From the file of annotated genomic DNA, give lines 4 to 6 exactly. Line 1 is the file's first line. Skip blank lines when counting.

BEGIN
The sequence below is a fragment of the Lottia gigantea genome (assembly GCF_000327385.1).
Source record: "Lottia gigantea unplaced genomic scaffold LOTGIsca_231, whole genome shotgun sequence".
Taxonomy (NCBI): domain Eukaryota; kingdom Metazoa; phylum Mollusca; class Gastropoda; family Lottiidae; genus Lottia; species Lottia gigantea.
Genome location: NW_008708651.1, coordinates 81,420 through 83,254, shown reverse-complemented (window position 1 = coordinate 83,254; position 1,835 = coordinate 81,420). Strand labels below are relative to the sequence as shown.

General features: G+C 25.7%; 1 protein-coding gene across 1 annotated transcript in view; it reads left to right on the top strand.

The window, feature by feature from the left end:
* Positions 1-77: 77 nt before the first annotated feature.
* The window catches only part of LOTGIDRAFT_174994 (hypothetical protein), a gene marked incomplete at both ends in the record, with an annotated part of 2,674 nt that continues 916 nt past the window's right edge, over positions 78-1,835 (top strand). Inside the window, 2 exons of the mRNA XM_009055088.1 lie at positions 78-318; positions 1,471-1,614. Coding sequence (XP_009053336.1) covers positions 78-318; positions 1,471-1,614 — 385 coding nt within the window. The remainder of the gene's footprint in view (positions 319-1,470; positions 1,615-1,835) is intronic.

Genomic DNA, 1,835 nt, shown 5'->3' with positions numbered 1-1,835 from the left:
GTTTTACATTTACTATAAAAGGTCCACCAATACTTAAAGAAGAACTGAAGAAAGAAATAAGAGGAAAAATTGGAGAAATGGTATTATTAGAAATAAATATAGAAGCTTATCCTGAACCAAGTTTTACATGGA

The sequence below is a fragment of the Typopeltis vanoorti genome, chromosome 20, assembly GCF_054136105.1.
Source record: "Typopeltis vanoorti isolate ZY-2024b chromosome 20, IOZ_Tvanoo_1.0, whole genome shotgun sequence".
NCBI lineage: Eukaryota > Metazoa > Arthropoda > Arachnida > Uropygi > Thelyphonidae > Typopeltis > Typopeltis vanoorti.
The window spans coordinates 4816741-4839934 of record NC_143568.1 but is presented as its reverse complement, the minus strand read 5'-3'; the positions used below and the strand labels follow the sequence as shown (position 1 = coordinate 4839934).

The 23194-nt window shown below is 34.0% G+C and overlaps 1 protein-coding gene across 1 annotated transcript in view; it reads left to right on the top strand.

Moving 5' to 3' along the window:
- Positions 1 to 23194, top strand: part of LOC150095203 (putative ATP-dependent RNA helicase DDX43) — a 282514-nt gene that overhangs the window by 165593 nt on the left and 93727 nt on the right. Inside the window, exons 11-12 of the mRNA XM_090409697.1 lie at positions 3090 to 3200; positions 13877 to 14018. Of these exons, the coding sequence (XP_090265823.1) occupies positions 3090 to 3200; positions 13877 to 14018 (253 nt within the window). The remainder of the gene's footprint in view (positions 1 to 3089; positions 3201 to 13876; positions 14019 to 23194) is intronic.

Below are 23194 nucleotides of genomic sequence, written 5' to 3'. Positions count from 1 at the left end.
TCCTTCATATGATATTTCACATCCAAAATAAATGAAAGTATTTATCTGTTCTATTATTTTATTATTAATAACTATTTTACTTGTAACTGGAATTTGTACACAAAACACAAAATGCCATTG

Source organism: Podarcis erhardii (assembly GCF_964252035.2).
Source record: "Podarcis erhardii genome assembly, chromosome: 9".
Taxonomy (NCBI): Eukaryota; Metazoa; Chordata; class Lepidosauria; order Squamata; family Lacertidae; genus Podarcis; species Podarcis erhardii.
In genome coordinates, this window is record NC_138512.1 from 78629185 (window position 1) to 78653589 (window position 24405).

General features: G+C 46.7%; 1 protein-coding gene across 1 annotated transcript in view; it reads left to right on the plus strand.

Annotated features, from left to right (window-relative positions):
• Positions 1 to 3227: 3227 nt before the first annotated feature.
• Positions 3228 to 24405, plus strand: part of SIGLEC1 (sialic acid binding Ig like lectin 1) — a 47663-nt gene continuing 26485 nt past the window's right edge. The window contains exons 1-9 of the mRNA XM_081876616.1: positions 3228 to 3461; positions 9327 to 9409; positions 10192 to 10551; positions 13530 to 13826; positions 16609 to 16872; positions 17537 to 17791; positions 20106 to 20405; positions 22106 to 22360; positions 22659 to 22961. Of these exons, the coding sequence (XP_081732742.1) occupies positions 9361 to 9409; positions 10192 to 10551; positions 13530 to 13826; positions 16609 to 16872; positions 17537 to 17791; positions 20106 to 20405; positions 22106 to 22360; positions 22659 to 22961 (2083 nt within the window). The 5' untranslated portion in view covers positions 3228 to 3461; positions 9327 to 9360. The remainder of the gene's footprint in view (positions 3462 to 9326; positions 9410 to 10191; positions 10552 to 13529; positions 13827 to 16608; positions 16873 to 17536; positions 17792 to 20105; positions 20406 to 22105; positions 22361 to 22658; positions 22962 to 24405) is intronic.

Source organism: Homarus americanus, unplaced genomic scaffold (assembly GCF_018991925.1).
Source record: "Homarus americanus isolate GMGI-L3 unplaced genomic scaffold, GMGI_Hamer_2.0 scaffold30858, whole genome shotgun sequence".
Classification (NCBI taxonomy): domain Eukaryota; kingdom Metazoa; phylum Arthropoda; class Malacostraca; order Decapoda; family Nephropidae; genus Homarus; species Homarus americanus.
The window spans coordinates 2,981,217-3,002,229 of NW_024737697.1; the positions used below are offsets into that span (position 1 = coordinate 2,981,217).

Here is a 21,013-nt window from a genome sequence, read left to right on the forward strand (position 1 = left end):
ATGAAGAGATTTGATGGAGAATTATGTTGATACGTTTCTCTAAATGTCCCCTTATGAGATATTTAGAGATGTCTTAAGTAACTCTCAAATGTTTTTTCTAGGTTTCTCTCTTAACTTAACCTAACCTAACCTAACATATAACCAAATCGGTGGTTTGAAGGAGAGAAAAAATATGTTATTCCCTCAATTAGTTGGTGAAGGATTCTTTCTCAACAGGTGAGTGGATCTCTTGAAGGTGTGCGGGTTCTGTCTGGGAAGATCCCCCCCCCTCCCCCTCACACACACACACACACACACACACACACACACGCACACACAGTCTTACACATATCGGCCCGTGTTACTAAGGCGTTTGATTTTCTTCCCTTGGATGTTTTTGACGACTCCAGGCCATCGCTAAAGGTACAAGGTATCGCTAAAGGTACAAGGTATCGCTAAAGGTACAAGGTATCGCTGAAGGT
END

Genome location: NW_008708651.1, coordinates 81,420 through 83,254, shown reverse-complemented (window position 1 = coordinate 83,254; position 1,835 = coordinate 81,420). Strand labels below are relative to the sequence as shown.

General features: G+C 25.7%; 1 protein-coding gene across 1 annotated transcript in view; it reads left to right on the top strand.

The window, feature by feature from the left end: